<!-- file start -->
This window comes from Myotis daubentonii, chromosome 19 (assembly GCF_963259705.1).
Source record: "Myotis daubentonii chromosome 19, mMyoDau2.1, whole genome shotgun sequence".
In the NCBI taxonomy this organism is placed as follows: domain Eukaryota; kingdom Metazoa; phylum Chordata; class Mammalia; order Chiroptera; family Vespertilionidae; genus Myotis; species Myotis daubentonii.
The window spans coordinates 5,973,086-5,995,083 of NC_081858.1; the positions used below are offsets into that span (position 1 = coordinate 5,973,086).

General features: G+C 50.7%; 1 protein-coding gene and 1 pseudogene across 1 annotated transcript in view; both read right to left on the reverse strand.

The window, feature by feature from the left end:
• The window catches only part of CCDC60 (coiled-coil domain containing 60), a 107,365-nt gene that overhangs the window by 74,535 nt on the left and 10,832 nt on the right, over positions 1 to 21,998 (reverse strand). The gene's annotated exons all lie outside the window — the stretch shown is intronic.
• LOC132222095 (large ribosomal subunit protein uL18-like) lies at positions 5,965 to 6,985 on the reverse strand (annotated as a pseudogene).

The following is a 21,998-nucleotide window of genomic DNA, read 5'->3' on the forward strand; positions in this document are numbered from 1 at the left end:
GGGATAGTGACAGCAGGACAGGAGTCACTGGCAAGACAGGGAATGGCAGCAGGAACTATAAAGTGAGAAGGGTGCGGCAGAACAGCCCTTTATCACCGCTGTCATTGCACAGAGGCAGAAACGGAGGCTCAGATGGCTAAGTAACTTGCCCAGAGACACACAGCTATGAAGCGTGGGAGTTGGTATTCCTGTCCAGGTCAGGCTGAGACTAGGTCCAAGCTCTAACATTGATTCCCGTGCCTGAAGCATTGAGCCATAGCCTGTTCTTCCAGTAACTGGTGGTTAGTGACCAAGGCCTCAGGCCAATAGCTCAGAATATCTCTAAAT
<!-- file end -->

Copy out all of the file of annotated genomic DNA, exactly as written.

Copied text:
This window comes from Myotis daubentonii, chromosome 19 (assembly GCF_963259705.1).
Source record: "Myotis daubentonii chromosome 19, mMyoDau2.1, whole genome shotgun sequence".
In the NCBI taxonomy this organism is placed as follows: domain Eukaryota; kingdom Metazoa; phylum Chordata; class Mammalia; order Chiroptera; family Vespertilionidae; genus Myotis; species Myotis daubentonii.
The window spans coordinates 5,973,086-5,995,083 of NC_081858.1; the positions used below are offsets into that span (position 1 = coordinate 5,973,086).

General features: G+C 50.7%; 1 protein-coding gene and 1 pseudogene across 1 annotated transcript in view; both read right to left on the reverse strand.

The window, feature by feature from the left end:
• The window catches only part of CCDC60 (coiled-coil domain containing 60), a 107,365-nt gene that overhangs the window by 74,535 nt on the left and 10,832 nt on the right, over positions 1 to 21,998 (reverse strand). The gene's annotated exons all lie outside the window — the stretch shown is intronic.
• LOC132222095 (large ribosomal subunit protein uL18-like) lies at positions 5,965 to 6,985 on the reverse strand (annotated as a pseudogene).

The following is a 21,998-nucleotide window of genomic DNA, read 5'->3' on the forward strand; positions in this document are numbered from 1 at the left end:
GGGATAGTGACAGCAGGACAGGAGTCACTGGCAAGACAGGGAATGGCAGCAGGAACTATAAAGTGAGAAGGGTGCGGCAGAACAGCCCTTTATCACCGCTGTCATTGCACAGAGGCAGAAACGGAGGCTCAGATGGCTAAGTAACTTGCCCAGAGACACACAGCTATGAAGCGTGGGAGTTGGTATTCCTGTCCAGGTCAGGCTGAGACTAGGTCCAAGCTCTAACATTGATTCCCGTGCCTGAAGCATTGAGCCATAGCCTGTTCTTCCAGTAACTGGTGGTTAGTGACCAAGGCCTCAGGCCAATAGCTCAGAATATCTCTAAAT